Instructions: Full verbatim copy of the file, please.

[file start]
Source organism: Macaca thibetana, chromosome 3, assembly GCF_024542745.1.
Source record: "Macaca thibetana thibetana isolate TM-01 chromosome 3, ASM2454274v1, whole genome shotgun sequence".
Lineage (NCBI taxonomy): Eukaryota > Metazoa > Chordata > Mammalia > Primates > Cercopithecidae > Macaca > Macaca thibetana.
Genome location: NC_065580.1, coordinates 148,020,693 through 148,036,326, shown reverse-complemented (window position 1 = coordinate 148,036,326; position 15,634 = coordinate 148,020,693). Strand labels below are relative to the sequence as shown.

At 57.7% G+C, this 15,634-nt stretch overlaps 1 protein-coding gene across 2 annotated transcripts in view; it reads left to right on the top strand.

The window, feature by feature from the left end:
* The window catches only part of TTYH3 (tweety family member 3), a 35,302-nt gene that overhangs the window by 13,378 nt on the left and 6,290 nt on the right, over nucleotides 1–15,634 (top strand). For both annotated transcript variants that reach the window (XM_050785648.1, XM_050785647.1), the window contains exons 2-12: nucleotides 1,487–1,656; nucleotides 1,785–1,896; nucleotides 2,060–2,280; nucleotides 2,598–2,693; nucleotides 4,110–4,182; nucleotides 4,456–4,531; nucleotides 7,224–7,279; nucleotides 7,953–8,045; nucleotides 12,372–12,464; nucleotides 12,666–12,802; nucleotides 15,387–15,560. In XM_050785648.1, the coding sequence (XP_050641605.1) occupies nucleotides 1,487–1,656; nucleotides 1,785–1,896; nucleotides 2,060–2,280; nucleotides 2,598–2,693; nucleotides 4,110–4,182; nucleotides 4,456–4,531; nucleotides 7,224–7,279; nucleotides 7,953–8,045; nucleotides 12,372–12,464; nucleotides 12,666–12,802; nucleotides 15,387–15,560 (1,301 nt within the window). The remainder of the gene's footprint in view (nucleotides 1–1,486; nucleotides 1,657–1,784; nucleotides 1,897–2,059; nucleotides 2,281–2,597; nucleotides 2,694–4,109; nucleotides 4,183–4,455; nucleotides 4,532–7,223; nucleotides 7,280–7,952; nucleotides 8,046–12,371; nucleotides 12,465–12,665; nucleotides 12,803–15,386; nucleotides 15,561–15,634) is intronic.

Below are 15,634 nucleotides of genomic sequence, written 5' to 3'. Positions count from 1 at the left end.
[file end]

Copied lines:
Source organism: Macaca thibetana, chromosome 3, assembly GCF_024542745.1.
Source record: "Macaca thibetana thibetana isolate TM-01 chromosome 3, ASM2454274v1, whole genome shotgun sequence".
Lineage (NCBI taxonomy): Eukaryota > Metazoa > Chordata > Mammalia > Primates > Cercopithecidae > Macaca > Macaca thibetana.
Genome location: NC_065580.1, coordinates 148,020,693 through 148,036,326, shown reverse-complemented (window position 1 = coordinate 148,036,326; position 15,634 = coordinate 148,020,693). Strand labels below are relative to the sequence as shown.

At 57.7% G+C, this 15,634-nt stretch overlaps 1 protein-coding gene across 2 annotated transcripts in view; it reads left to right on the top strand.

The window, feature by feature from the left end:
* The window catches only part of TTYH3 (tweety family member 3), a 35,302-nt gene that overhangs the window by 13,378 nt on the left and 6,290 nt on the right, over nucleotides 1–15,634 (top strand). For both annotated transcript variants that reach the window (XM_050785648.1, XM_050785647.1), the window contains exons 2-12: nucleotides 1,487–1,656; nucleotides 1,785–1,896; nucleotides 2,060–2,280; nucleotides 2,598–2,693; nucleotides 4,110–4,182; nucleotides 4,456–4,531; nucleotides 7,224–7,279; nucleotides 7,953–8,045; nucleotides 12,372–12,464; nucleotides 12,666–12,802; nucleotides 15,387–15,560. In XM_050785648.1, the coding sequence (XP_050641605.1) occupies nucleotides 1,487–1,656; nucleotides 1,785–1,896; nucleotides 2,060–2,280; nucleotides 2,598–2,693; nucleotides 4,110–4,182; nucleotides 4,456–4,531; nucleotides 7,224–7,279; nucleotides 7,953–8,045; nucleotides 12,372–12,464; nucleotides 12,666–12,802; nucleotides 15,387–15,560 (1,301 nt within the window). The remainder of the gene's footprint in view (nucleotides 1–1,486; nucleotides 1,657–1,784; nucleotides 1,897–2,059; nucleotides 2,281–2,597; nucleotides 2,694–4,109; nucleotides 4,183–4,455; nucleotides 4,532–7,223; nucleotides 7,280–7,952; nucleotides 8,046–12,371; nucleotides 12,465–12,665; nucleotides 12,803–15,386; nucleotides 15,561–15,634) is intronic.

Below are 15,634 nucleotides of genomic sequence, written 5' to 3'. Positions count from 1 at the left end.